The smartphone is probably the most underestimated digital gadget ever. Not because of people’s otherwise great track record of properly forecasting the often huge impact of new technology on the world. It is not so great. But because the smartphone still is widely considered just a luxury good; a mobile version of the PC, allowing people to do what they also could do on their PC, just on the go, on a smaller screen, with certain limitations and added flexibility, personalization and convenience.
It is true that the smartphone enables us to perform many of the tasks that we previously only could do when sitting at our Desktop PC and notebooks.
But the big deal about smartphones is that they let us do so much more. Tasks that have not been imaginable in a pre-smartphone world. These are the actual superpowers of smartphones. Superpowers with dramatic, life-altering consequences.
Below I tried to compile a list of examples to prove this point. Try to do any of this without utilizing smartphones.
- Refugees from war areas use smartphone GPS and maps to cross continents on their own, sharing the best routes with each other, and thus even being able to occasionally avoid having to use the services of smugglers (source).
- People who walk alone can request a “virtual” companion through an app to walk with them, increasing the perceived feeling of safety and ensuring that in case of an actual emergency, quick help is available (source).
- Blind people can make use of a smartphone app that allows them to request visual help from volunteers who also have the app on their phone (source).
- During large-scale protests, specific messaging apps connect smartphones directly with each other, circumventing the Internet and thus any attempt to censor communication. These kind of mesh networks could theoretically allow the urban populations around the globe to interact with each other wherever they go without the need for an active Internet connection (source).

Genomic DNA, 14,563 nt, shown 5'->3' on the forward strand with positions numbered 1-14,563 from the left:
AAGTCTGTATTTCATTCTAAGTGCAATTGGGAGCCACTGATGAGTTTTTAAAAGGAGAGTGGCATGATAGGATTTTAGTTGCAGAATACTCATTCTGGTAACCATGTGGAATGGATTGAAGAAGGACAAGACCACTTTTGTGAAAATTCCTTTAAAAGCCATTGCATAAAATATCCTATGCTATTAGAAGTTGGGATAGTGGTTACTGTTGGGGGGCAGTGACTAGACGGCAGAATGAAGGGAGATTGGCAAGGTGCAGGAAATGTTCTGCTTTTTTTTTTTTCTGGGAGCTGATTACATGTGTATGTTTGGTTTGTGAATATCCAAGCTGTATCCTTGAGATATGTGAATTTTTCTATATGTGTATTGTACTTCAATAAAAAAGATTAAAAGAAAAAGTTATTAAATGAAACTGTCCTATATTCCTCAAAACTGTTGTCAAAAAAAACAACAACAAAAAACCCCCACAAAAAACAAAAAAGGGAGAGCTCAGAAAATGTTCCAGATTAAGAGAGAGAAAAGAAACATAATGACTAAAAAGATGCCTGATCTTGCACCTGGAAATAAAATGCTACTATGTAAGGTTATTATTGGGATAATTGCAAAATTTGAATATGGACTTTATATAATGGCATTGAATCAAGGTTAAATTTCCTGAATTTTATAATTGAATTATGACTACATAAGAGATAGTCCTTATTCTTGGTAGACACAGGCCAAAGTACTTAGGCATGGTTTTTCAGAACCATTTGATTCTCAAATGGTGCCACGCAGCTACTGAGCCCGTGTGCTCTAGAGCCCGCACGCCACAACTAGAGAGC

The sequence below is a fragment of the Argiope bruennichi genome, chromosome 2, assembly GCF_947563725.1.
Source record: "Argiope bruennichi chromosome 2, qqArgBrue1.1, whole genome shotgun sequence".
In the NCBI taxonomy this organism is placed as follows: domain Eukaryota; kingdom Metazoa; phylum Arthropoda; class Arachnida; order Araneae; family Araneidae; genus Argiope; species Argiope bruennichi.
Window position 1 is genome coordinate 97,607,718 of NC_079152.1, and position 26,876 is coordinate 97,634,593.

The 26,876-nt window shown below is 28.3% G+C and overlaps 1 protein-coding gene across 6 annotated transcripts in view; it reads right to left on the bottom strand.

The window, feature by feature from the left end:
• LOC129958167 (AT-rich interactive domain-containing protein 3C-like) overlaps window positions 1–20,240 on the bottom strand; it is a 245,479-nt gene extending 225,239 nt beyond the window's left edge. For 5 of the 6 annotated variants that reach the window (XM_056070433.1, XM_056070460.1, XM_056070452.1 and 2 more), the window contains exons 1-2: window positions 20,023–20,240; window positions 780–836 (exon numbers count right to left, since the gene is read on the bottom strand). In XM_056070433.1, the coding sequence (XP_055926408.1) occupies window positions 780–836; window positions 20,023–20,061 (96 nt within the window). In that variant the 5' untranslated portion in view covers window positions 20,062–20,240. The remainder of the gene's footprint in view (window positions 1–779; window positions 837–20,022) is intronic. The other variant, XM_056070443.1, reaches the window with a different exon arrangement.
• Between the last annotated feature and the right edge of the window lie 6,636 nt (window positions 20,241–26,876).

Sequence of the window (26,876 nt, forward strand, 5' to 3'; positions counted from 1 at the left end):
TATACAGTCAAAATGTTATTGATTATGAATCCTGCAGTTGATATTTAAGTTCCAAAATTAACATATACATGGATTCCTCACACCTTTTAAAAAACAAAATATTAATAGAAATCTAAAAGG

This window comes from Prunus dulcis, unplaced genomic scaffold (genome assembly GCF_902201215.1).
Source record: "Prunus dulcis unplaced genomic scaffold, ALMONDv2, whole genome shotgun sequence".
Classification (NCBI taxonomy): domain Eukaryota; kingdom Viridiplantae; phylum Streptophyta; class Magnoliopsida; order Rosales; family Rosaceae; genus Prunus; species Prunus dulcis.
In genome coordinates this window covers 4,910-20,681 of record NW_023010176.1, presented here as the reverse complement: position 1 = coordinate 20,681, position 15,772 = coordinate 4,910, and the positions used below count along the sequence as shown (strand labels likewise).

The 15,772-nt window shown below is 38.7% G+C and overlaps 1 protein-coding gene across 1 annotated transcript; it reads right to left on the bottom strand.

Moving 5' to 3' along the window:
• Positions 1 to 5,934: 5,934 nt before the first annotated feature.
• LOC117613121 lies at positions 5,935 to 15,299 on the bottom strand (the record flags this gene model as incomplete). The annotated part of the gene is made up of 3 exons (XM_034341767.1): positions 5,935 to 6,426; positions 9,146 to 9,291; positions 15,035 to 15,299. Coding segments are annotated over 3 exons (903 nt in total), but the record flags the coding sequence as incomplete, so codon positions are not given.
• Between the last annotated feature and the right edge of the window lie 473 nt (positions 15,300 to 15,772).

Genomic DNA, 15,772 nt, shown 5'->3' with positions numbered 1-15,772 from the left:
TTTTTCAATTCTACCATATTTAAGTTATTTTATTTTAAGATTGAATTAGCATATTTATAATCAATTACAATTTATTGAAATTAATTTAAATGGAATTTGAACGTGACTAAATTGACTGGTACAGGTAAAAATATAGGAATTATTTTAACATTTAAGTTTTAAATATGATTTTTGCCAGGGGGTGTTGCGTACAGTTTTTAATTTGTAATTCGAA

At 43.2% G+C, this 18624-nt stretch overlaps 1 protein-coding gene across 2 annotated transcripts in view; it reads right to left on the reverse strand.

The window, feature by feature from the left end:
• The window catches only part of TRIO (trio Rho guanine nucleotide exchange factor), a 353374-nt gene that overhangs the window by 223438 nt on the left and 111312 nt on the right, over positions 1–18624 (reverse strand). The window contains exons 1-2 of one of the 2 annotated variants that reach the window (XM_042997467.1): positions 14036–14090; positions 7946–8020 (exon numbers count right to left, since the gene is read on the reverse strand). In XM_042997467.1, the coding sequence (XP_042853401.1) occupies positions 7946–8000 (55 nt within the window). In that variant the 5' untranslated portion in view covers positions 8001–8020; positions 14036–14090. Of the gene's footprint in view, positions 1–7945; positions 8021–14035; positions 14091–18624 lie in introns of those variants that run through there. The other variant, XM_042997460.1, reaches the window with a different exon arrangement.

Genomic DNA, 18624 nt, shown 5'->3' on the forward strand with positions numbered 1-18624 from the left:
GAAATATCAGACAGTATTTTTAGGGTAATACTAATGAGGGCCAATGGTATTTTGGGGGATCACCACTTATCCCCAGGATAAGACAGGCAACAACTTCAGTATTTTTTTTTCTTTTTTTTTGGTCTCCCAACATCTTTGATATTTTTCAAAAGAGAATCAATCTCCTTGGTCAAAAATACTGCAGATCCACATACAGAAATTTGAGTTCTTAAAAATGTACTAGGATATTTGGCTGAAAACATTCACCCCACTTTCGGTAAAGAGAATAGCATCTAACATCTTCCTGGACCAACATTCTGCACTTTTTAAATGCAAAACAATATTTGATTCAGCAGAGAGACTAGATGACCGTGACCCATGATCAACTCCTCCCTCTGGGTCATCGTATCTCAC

- Aid workers and and doctors use smartphones with attached dongles to quickly diagnose infectious diseases. In a few years, the general public might be able to skip some expensive and time-consuming visits to physicians (source).
- Tens of millions of people use their smartphone as their bank. Unlike in developed markets in which banking customers simply access their banks mobile interface/app (which they also could reach from their PC), services such as Kenya’s M-Pesa are part of the mobile infrastructure and work exclusively through text messaging (source).
- Millions of people around the world use smartphones for on-demand transportation. No matter what one thinks of Uber, the possibility to connect vehicles with passengers (or shipments, for that matter) any time, increasingly anywhere, based on actual demand, utilizing nothing but a mobile device, is groundbreaking and will change public transport, too.
- Too much UV radiation is bad for the skin and can cause cancer. But thanks to smartphones, outdoor enthusiasts are now able to get realtime data about the level of UV radiation at their current location. A Swiss startup has created a sensor that measures UV radiation and sends the data to a smartphone app. This is just one of many cases in which smartphones can (and will) provide their owners with real-time data about environmental threats at their current location (source).
- Carsharing companies, bike sharing startups and smart lock companies enable smartphones to act as keys, opening up vast possibilities of new types of (sharing-based) services that benefit both companies as well as consumers. Unimaginable in a pre-smartphone era.
- Smartphone navigation apps such as Waze collect traffic data from millions of smartphone owners who drive cars, offering real-time and dynamic routing advises based on actual traffic. It is said that 10% of car owerns in Los Angeles use Waze. Apps like this can improve the quality of life in areas otherwise suffering from constant congestion (source).
- An increasing number of cities and municipalities rely on specific smartphone apps to allow citizens to report and document problems, defects and vandalism right from the locations where they are being encountered (source).
What makes the mobile revolution so massive are all the things you could not do before smartphones. Their sheer versatility makes smartphones become essential, whereas the home PC is being downgraded from “essential” to “luxury good”.